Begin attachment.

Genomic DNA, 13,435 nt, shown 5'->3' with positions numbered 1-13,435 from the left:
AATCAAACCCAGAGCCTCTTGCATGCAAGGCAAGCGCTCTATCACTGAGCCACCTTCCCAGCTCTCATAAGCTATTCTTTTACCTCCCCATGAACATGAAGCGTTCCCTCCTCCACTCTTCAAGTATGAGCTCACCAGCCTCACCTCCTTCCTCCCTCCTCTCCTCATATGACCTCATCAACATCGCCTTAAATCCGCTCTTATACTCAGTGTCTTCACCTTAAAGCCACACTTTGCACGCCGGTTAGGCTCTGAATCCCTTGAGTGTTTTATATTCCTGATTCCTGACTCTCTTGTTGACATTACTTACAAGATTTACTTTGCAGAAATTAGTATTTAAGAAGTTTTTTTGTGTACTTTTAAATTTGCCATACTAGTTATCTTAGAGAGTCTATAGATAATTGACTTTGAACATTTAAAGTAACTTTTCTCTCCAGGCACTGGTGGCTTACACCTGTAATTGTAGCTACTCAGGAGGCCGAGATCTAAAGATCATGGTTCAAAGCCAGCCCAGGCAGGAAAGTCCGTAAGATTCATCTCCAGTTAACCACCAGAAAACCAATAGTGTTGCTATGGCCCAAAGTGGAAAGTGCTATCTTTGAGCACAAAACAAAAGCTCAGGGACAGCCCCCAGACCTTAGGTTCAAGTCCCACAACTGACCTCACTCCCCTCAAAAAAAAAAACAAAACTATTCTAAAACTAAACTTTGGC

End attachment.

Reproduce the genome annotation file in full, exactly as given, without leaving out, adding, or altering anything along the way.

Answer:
Genomic DNA, 13,435 nt, shown 5'->3' with positions numbered 1-13,435 from the left:
AATCAAACCCAGAGCCTCTTGCATGCAAGGCAAGCGCTCTATCACTGAGCCACCTTCCCAGCTCTCATAAGCTATTCTTTTACCTCCCCATGAACATGAAGCGTTCCCTCCTCCACTCTTCAAGTATGAGCTCACCAGCCTCACCTCCTTCCTCCCTCCTCTCCTCATATGACCTCATCAACATCGCCTTAAATCCGCTCTTATACTCAGTGTCTTCACCTTAAAGCCACACTTTGCACGCCGGTTAGGCTCTGAATCCCTTGAGTGTTTTATATTCCTGATTCCTGACTCTCTTGTTGACATTACTTACAAGATTTACTTTGCAGAAATTAGTATTTAAGAAGTTTTTTTGTGTACTTTTAAATTTGCCATACTAGTTATCTTAGAGAGTCTATAGATAATTGACTTTGAACATTTAAAGTAACTTTTCTCTCCAGGCACTGGTGGCTTACACCTGTAATTGTAGCTACTCAGGAGGCCGAGATCTAAAGATCATGGTTCAAAGCCAGCCCAGGCAGGAAAGTCCGTAAGATTCATCTCCAGTTAACCACCAGAAAACCAATAGTGTTGCTATGGCCCAAAGTGGAAAGTGCTATCTTTGAGCACAAAACAAAAGCTCAGGGACAGCCCCCAGACCTTAGGTTCAAGTCCCACAACTGACCTCACTCCCCTCAAAAAAAAAAACAAAACTATTCTAAAACTAAACTTTGGC